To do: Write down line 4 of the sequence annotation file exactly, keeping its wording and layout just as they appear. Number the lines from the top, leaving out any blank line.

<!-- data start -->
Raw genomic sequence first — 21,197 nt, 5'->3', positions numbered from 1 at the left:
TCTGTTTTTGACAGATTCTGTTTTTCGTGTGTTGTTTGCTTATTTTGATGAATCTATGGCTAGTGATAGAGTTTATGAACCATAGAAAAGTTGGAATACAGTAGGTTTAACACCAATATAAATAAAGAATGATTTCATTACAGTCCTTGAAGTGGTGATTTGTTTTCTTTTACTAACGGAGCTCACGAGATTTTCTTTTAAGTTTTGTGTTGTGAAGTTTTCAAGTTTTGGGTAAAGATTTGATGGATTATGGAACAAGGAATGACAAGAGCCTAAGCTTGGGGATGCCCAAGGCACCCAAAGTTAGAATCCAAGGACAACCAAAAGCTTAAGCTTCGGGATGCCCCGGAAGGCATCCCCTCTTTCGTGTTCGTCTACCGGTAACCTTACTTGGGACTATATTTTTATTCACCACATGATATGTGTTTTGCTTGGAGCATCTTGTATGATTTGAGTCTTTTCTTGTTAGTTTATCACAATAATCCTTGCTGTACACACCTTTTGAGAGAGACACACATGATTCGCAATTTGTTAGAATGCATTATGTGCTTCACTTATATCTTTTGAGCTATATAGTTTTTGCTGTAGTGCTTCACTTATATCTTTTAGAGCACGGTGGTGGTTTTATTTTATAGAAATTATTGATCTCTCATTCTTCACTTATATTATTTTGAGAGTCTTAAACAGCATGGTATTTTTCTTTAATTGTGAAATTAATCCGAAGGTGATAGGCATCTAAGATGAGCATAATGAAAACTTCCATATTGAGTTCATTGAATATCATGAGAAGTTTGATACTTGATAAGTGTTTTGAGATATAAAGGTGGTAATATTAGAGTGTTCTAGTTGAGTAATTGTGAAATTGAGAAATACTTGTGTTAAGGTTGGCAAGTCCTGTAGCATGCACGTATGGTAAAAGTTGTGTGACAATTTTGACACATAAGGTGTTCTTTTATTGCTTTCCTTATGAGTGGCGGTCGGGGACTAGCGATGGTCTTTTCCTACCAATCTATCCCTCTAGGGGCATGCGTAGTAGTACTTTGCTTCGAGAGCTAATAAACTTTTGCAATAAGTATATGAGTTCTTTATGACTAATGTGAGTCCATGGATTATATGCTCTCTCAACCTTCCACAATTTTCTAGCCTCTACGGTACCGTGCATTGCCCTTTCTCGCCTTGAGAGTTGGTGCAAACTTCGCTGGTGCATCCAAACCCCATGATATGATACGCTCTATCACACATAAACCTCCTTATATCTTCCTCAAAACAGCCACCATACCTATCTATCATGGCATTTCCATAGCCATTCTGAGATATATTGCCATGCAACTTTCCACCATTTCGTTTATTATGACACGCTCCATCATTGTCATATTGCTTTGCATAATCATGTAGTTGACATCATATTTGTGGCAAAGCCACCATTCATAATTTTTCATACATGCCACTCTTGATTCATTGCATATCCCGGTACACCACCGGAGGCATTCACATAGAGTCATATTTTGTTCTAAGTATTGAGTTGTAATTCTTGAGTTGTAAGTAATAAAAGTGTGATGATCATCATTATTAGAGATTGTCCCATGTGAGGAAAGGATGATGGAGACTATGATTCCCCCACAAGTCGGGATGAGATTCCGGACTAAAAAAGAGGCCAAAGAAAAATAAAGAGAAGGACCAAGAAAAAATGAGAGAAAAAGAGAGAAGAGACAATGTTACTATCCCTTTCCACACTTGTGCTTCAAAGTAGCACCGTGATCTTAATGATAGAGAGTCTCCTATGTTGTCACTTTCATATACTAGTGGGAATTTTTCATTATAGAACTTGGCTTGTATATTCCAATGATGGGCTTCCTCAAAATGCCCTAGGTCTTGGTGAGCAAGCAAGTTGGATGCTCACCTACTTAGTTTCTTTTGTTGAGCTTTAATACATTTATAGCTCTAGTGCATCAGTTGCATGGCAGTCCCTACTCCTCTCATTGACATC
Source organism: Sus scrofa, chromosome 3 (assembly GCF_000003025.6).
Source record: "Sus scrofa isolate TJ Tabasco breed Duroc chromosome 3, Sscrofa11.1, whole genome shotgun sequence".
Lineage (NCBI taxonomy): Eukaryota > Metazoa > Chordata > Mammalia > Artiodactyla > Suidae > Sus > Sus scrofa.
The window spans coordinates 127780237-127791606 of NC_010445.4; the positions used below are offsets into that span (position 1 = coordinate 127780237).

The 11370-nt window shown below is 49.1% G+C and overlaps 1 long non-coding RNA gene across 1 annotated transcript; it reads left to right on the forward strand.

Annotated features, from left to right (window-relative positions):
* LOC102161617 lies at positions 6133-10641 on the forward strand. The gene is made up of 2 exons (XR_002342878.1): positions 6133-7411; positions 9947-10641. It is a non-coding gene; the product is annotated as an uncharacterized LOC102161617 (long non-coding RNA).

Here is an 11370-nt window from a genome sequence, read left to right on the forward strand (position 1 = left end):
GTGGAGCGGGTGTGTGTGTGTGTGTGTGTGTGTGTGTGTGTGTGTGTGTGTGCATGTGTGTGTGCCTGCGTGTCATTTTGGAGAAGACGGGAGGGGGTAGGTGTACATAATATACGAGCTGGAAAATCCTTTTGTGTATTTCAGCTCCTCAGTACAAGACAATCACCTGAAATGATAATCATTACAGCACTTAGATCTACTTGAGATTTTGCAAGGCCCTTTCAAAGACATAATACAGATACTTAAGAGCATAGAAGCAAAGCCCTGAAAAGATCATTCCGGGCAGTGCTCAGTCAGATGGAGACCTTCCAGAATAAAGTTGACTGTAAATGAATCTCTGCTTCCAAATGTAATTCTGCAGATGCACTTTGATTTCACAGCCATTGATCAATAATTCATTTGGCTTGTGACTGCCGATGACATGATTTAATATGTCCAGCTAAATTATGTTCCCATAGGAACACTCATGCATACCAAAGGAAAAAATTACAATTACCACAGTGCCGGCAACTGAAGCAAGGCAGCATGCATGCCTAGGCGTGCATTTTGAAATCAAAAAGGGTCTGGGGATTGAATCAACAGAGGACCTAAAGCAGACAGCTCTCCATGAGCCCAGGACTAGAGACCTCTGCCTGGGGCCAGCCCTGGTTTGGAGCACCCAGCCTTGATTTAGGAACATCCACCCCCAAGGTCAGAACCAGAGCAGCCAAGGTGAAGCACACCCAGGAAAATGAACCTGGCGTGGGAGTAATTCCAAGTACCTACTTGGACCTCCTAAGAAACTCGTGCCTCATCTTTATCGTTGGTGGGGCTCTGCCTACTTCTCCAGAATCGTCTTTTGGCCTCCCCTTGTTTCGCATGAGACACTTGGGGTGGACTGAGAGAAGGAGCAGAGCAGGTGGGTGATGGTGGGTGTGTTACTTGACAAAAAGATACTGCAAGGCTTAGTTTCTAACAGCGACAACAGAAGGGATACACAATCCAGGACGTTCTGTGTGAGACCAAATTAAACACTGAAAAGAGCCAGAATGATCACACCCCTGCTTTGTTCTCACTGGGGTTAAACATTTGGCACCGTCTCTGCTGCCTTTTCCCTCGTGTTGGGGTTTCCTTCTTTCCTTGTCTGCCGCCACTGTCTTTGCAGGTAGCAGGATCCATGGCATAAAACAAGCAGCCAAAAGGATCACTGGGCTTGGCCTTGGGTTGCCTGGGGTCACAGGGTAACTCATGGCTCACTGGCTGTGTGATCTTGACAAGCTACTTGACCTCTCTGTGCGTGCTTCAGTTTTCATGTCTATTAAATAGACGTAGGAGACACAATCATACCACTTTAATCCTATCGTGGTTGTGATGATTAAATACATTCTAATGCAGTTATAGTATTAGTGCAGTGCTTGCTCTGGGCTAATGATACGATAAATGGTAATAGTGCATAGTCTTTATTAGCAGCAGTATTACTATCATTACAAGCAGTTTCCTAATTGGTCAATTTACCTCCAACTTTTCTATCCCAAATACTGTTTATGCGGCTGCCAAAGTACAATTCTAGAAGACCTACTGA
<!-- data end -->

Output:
Source record: "Sus scrofa isolate TJ Tabasco breed Duroc chromosome 3, Sscrofa11.1, whole genome shotgun sequence".